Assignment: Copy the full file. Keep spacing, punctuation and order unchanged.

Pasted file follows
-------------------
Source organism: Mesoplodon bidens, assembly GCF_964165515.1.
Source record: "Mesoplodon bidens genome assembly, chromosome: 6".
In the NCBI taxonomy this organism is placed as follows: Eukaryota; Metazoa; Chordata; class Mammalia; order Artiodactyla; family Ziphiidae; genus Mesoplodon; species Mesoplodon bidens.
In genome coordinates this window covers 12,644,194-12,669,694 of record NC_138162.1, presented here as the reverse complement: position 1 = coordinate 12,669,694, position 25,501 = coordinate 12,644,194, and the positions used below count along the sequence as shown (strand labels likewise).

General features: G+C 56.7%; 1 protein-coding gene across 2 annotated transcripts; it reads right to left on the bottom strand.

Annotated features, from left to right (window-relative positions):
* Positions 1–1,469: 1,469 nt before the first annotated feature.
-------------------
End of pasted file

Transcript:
Source organism: Mesoplodon bidens, assembly GCF_964165515.1.
Source record: "Mesoplodon bidens genome assembly, chromosome: 6".
In the NCBI taxonomy this organism is placed as follows: Eukaryota; Metazoa; Chordata; class Mammalia; order Artiodactyla; family Ziphiidae; genus Mesoplodon; species Mesoplodon bidens.
In genome coordinates this window covers 12,644,194-12,669,694 of record NC_138162.1, presented here as the reverse complement: position 1 = coordinate 12,669,694, position 25,501 = coordinate 12,644,194, and the positions used below count along the sequence as shown (strand labels likewise).

General features: G+C 56.7%; 1 protein-coding gene across 2 annotated transcripts; it reads right to left on the bottom strand.

Annotated features, from left to right (window-relative positions):
* Positions 1–1,469: 1,469 nt before the first annotated feature.